But Trump has teased his visit into a “will he or won’t he go” story line that began 20 months ago during his first visit to Seoul. On that trip — coming at a time when Trump was threatening Kim with a “much bigger” nuclear button — White House aides signaled to reporters that he would not visit because such theatrics had become almost a “cliche” — never mind that presidents generally go to give a pep talk to U.S. and South Korean troops.

In fact, Trump attempted to make a surprise visit, only to be foiled when Marine One encountered bad weather and was forced to turn around. Still, Trump was able to create a dramatic moment later in the day when he delivered a speech to the Korean General Assembly, filled with gruesome imagery of North Korea’s brutality spoken in vivid language.

Ahead of Trump’s visit to South Korea on Sunday, White House officials again attempted to tamp down expectations, telling reporters on a background briefing in Washington on Tuesday that there was no meeting scheduled with Kim.

But Trump, ever the showman, tweeted early Saturday while in Osaka, Japan, for a global summit that he would visit the DMZ, and he extended an invitation to Kim to meet him for a handshake.

Some experts, noting how much security goes into arranging meetings between heads of state, especially with a regime as paranoid about safety threats as the Kim family, speculated that the meeting was planned well in advance.

But Trump, along with Kim and South Korean President Moon Jae-in, stated Sunday that everything fell into place after the president’s tweet. U.S. officials also said privately that they were caught by surprise.

Trump appeared to delight in keeping reporters guessing how events would unfold. He doled out blow-by-blow accounts of the negotiations over the handshake. “I understand they want to meet,” Trump said during remarks to business leaders in Seoul on Sunday morning.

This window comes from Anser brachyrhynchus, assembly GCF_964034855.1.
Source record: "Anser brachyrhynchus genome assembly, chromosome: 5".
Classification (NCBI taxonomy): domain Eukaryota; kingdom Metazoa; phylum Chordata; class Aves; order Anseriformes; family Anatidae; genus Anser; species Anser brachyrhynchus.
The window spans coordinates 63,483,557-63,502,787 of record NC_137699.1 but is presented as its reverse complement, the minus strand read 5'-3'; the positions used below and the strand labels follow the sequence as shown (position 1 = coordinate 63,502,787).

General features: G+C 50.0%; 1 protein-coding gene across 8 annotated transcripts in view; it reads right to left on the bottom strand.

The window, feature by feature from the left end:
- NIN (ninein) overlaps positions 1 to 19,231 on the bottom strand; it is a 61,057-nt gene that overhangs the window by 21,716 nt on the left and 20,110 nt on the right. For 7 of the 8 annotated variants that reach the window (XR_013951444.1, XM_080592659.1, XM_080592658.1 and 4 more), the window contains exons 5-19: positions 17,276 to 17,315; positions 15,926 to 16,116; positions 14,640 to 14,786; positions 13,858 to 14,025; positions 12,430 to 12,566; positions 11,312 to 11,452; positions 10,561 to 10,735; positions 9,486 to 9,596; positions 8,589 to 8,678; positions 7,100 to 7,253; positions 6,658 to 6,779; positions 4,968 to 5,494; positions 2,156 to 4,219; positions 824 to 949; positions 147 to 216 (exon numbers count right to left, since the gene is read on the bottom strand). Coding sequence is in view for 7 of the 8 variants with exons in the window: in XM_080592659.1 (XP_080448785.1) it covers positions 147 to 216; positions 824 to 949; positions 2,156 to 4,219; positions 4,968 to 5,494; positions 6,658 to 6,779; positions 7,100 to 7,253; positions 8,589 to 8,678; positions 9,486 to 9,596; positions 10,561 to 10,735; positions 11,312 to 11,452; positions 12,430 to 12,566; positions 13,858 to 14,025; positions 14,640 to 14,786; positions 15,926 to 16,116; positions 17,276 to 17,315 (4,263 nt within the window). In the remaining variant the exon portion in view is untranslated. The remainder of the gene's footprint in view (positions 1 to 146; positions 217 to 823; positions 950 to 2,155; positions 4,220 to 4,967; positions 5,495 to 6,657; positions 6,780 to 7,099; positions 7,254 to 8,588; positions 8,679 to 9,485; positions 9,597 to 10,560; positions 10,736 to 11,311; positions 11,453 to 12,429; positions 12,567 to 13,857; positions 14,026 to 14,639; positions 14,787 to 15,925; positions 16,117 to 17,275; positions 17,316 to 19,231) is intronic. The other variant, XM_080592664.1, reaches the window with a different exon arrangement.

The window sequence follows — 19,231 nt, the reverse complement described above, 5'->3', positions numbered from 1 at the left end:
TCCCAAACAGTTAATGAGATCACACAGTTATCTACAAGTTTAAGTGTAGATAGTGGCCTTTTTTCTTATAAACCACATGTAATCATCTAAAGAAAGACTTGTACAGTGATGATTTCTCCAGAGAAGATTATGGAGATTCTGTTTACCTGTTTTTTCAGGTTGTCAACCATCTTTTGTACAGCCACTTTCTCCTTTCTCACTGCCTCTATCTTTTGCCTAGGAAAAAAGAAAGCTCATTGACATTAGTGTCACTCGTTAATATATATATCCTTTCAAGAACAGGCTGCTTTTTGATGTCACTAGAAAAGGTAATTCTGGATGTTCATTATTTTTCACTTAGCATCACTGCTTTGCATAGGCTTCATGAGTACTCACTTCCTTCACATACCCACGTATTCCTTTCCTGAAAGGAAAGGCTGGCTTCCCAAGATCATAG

“Chairman Kim wants to do it; I’d like to do it,” Trump said later at a bilateral meeting with Moon at the Blue House.

During a joint news conference in the early afternoon, Trump declared: “We are going to the DMZ, and I’ll be meeting with Chairman Kim.”

At the DMZ, reporters gathered to cover Trump’s arrival. CNN went to live coverage with a view of the barren military installation and anchor Jim Sciutto tweeted a video of Marine One passing overhead.

Camera shots at times went fuzzy. At one point, color bars flashed on-screen, suggesting the satellite feed was lost. Then it went back on. Online streams showed footage of White House aides and security officials jostling with reporters. At times, a viewer could see Trump’s advisers in the frame — Treasury Secretary Steven Mnuchin, daughter Ivanka Trump, son-in-law Jared Kushner — like familiar background actors in a recurring series.

Then came Trump, striding toward the dividing line between North and South Korea in Panmunjom village, where blue negotiating rooms straddle the 38th parallel. As he passed the cameras, his back now filling the frame, one could see Kim, tiny at first, then coming into clearer view, approach from the other side.

They shook hands, and then Trump stepped over the line into the North — the first sitting president to do so. North Korea’s state media reporters rushed to capture the moment as Trump and Kim strolled about 10 yards to the steps leading to a building usually guarded by soldiers.

Then they turned and walked back toward the American and South Korean reporters on the other side. Soon, they were surrounded in a scrum and the president was addressing the cameras, flanked by one of the world’s most brutal dictators.

“I think it’s historic,” Trump said. “It’s a great day for the world.”

But the president wasn’t done yet. Speaking to reporters again after Kim had departed, Trump confirmed he had invited the North Korean dictator to visit the United States.

“At some point,” the president promised, “it will all happen.”